(Editorial Note: Part 156 of a series of further development in the early days that impacted Franklin County. Sources: Franklin County Citizen, April, May, 1920 editions; Managers of Stokes, IFA, Bomgaars, Valley Wide)
In the last two months the county population has become aware of empty shelves in stores where we have sought supplies for our individual needs. Hopefully we have also come to realize the difference between what we need and what we want. Often those shelves continue to be bare, and we have sought other sources, only to find that those sources could not provide either.
Even when ordering online or by mail there is waiting period before it can be delivered to the doorsteps, similar to delivery to the businesses. Amazon, UPS, Fed Ex, none of these can meet the demands unless there is some means of transporting the goods to the desired destination. If an airplane is the original carrier, it still must can connect with another carrier to distribute further away from the airport.
During the spring of 1920, a century past, a new slogan, “ship by truck,” was being used by the country’s inhabitants. At that time, area residents used the Sears & Roebuck and Mongomery Ward catalogs regularly. It was a matter of filling out an order blank with a pen, slipping it and the payment into an envelope, applying a stamp and seeing that the missive got into the hands of the U. S. Postal Service. Much of the nation was agricultural and rural addresses were common. From there the big companies had the task of sending the items back. They were coming to depend largely on trucks, although even the freighting wagons of an earlier day were still in use.
In April, 1920 the readers of the Franklin County Citizen were mainly engaged in agriculture. Preston’s business men depended on the purchases of the people on local farms. If they hadn’t heard the slogan before it was there in print. “The slogan ‘ship-by-truck’ has spread across the continent in comparatively short time. Today it means more to the farmer, the business man and the average individual than the announcement that a new railroad is shortly to be constructed, from the very obvious fact that while the country is waiting for the new railroad to function, the ship-by-truck movement is growing greater and greater and more trucks are being sold and placed in operation by farmers, contractors, hauling companies and stage lines.”
This “ship by truck” movement made preparations to run a gigantic truck train to travel from Salt Lake City, UT, to Boise, ID. It would not be a contest, not an advertising scheme. There was no connection with certain distributors or dealer organizations. The plan was to prove the flexibility of the truck and to demonstrate the need for good highways all over the west. The truck drivers and companies wanted to educate the public to the fact that the truck had come into its own and was here to stay.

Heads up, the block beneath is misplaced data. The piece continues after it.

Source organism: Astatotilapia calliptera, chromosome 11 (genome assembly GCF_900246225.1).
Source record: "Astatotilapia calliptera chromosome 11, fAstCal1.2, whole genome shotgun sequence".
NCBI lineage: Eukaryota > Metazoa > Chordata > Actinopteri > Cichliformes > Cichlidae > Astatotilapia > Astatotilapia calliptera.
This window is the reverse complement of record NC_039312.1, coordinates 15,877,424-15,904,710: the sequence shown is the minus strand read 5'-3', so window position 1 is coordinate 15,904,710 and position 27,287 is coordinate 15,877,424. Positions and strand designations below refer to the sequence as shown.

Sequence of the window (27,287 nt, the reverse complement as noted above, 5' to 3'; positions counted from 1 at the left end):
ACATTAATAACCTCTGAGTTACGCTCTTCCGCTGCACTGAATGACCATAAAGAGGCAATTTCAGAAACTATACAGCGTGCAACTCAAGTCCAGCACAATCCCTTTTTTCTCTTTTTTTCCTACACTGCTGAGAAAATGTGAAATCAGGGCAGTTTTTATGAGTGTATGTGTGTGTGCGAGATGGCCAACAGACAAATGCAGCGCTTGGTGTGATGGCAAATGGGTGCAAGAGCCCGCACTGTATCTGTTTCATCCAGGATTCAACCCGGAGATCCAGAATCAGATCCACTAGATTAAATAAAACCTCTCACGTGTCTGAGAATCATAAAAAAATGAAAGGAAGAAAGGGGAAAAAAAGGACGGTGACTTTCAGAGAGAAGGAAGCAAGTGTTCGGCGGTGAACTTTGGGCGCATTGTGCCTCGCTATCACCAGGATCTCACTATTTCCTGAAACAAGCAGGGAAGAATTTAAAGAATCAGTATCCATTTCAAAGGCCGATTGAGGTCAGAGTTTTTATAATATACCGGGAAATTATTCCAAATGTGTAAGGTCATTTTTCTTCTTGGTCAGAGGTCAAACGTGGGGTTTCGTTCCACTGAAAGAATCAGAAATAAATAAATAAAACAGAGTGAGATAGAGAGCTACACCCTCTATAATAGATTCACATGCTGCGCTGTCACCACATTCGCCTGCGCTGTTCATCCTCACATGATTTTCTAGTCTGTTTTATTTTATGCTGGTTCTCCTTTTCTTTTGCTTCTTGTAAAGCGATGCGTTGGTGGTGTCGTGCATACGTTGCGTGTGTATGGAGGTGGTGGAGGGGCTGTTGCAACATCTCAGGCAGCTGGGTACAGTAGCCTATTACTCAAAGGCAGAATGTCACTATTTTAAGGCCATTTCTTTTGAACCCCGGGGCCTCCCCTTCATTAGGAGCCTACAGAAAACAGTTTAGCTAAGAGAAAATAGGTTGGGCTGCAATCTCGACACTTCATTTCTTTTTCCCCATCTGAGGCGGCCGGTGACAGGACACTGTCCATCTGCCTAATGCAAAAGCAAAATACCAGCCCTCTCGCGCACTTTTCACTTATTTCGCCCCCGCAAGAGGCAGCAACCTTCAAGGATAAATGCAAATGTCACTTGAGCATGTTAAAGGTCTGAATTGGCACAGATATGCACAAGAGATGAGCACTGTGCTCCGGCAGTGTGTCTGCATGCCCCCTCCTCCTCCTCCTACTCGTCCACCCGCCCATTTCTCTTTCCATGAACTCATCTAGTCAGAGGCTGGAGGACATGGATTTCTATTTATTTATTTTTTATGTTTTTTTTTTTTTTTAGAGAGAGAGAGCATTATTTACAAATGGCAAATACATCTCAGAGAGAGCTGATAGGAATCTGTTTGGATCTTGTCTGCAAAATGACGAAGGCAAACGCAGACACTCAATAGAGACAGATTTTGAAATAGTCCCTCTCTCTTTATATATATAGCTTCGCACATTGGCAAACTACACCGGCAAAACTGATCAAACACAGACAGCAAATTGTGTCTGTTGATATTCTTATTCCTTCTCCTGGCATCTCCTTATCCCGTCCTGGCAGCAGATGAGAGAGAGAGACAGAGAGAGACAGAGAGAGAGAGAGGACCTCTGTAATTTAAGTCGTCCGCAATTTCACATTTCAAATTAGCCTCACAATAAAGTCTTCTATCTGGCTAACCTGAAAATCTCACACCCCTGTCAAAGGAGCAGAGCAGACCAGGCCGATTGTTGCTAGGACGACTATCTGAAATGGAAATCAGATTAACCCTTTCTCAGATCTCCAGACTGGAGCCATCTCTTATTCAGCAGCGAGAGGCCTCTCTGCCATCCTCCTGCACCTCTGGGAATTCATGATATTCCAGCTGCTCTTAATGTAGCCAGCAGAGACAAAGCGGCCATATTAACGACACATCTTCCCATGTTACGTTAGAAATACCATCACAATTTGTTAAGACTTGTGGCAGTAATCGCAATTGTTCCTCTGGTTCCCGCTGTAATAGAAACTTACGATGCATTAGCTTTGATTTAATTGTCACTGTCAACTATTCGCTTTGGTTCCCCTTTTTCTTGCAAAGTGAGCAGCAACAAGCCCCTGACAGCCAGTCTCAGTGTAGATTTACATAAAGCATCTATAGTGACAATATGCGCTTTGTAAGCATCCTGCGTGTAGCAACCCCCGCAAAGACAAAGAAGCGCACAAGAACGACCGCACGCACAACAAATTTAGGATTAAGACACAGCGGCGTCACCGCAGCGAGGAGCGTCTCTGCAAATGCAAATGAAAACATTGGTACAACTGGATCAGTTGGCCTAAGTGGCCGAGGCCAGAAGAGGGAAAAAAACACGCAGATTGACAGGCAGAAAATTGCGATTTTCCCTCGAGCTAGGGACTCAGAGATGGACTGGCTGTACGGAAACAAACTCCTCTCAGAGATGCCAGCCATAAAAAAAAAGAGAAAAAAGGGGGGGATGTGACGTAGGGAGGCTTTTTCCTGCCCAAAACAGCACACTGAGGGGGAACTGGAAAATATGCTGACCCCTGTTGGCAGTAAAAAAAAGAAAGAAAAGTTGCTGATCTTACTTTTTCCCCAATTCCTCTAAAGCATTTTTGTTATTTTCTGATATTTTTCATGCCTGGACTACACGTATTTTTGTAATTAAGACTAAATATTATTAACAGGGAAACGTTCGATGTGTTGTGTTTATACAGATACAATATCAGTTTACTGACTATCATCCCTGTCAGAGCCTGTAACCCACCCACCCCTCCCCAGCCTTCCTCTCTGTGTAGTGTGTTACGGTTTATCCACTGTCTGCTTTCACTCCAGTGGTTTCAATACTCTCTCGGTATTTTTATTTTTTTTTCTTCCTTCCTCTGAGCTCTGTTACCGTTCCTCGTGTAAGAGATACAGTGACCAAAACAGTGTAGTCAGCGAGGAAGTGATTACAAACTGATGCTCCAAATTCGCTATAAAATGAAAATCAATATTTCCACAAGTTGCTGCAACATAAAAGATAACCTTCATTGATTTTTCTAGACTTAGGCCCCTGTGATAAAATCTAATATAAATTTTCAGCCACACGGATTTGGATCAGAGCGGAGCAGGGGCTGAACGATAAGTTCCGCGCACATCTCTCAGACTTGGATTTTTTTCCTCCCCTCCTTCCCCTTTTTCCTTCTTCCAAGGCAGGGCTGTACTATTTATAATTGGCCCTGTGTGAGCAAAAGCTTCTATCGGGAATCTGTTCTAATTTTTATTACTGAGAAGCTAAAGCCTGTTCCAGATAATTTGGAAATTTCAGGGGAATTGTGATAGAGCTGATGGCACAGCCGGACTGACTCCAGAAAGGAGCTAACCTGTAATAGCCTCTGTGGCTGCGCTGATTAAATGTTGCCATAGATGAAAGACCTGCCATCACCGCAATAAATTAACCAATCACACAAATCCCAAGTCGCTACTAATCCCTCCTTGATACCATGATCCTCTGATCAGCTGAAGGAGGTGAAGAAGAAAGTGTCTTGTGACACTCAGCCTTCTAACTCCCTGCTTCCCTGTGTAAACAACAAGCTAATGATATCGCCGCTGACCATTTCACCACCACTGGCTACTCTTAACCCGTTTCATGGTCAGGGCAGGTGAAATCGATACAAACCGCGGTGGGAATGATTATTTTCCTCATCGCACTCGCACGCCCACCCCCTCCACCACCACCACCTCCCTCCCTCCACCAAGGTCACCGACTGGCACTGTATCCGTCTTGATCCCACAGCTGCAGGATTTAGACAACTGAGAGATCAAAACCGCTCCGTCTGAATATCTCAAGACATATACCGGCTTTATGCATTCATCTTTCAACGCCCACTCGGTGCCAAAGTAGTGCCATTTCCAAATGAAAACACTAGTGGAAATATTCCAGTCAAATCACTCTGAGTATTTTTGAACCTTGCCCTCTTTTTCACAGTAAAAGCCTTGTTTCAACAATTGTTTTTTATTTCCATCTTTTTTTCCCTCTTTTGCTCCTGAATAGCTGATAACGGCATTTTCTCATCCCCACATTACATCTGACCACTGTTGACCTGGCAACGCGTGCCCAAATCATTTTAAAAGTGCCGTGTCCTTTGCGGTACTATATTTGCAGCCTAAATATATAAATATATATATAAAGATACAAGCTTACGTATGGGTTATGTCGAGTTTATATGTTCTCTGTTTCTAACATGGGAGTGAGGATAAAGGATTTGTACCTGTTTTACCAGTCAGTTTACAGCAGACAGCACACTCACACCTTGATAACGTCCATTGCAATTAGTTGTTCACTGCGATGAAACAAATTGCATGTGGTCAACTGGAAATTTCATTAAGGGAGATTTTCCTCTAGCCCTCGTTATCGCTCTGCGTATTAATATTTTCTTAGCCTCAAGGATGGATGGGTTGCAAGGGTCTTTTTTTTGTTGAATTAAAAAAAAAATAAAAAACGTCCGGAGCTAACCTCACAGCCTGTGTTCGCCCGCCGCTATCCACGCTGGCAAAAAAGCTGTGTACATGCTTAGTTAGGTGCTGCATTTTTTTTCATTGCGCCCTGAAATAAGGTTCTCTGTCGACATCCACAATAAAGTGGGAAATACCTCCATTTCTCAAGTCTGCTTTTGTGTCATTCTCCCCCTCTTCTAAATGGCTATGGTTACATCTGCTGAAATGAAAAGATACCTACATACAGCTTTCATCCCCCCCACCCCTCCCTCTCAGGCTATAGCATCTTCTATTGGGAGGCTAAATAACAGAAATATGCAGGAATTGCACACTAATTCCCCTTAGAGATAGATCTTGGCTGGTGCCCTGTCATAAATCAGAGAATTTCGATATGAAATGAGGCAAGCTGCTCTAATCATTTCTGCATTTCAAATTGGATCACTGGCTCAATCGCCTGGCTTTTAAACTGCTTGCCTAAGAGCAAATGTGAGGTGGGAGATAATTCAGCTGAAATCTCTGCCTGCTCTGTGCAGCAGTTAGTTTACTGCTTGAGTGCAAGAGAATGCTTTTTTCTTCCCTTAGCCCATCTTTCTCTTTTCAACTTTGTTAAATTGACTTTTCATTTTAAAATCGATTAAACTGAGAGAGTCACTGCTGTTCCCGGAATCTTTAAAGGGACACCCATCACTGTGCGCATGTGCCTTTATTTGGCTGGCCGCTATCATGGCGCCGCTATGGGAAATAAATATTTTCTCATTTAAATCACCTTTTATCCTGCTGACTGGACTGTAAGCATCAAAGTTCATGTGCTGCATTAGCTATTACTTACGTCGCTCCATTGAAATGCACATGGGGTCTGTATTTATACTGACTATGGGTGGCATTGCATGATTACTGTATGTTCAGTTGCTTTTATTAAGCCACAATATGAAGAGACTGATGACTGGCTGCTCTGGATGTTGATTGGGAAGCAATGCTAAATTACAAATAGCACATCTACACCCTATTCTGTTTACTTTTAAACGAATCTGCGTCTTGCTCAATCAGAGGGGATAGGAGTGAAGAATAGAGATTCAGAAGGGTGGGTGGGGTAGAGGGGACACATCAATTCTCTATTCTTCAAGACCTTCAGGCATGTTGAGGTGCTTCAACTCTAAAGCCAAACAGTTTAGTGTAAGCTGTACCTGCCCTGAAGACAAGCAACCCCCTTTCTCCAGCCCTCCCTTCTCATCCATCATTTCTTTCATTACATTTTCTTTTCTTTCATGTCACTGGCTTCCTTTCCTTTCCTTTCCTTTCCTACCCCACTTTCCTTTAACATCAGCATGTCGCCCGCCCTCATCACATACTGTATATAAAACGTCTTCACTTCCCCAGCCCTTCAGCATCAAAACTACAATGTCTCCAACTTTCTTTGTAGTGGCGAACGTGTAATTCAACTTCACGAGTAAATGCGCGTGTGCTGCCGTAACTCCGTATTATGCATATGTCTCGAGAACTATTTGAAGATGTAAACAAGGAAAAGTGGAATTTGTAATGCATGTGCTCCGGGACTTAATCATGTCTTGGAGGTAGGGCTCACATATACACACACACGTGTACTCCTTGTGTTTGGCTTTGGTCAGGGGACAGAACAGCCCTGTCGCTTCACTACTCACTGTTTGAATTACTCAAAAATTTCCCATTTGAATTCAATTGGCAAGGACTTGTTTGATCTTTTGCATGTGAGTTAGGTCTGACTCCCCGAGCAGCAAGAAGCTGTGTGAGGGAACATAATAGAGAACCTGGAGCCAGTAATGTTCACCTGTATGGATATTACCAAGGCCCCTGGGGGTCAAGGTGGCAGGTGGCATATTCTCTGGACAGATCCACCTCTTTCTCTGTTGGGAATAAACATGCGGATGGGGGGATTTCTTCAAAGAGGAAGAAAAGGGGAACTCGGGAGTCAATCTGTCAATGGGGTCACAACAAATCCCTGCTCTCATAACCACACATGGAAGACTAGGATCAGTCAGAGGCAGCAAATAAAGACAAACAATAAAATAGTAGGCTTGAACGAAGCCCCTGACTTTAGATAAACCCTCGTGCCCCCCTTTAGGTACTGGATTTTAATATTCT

Although the Model T Ford and other vintage vehicles were available, they were often just a dream for the general population still be using a team of horses to carry goods. The manager of the proposed truck train would visit each town along the road to be traveled and make arrangements for both board and room for the ”men folk and trucks” before their arrival. In this area the train would pass through Cache Valley, Preston and Dayton on the Yellowstone Highway as it made its way to Boise.
The effort was to feature the “modern transportation facilities that had combined to create a new and growing commercial advantage of importance” for the businessman, the farmer and the individual. “Good roads, spider-webbing the rural districts adjacent to all populous centers like Buffalo, New York, form one of the facilities referred to. The fast and commodious automobile truck is the other. United they have built up a service which is proving its value to all who have come in contact with it. City merchants, storekeeper, artisans, and residents of smaller towns as well as the farmers along the main connecting roads are finding the truck service of great practical value and shipping by truck is becoming increasingly popular.”
The “Ship by Truck “ train came into Preston on schedule time on its way to Downey, the stopping place for that evening. The train stayed in Preston for three hours during which a meeting was held in the Preston Opera House with the topic for discussion of “good roads.” There were 16 trucks in the caravan. The organizers announced that several trucks that should have been with the train had been delayed on their way from the east. “The train was a mighty good illustration to the farmers that the truck way is the only way to haul produce.”
The current demands of our populace have come to our attention recently with the needs of life while dealing with the COVID 19 virus. For the businesses in Preston that are open it is the truckers fulfilling the orders. The agricultural stores report anywhere from two to seven trucks arriving within a week’s time. Stokes Market which supplies products for different needs, counts around 55 trucks in one week. Trucks have definitely come into their own and are “here to stay.”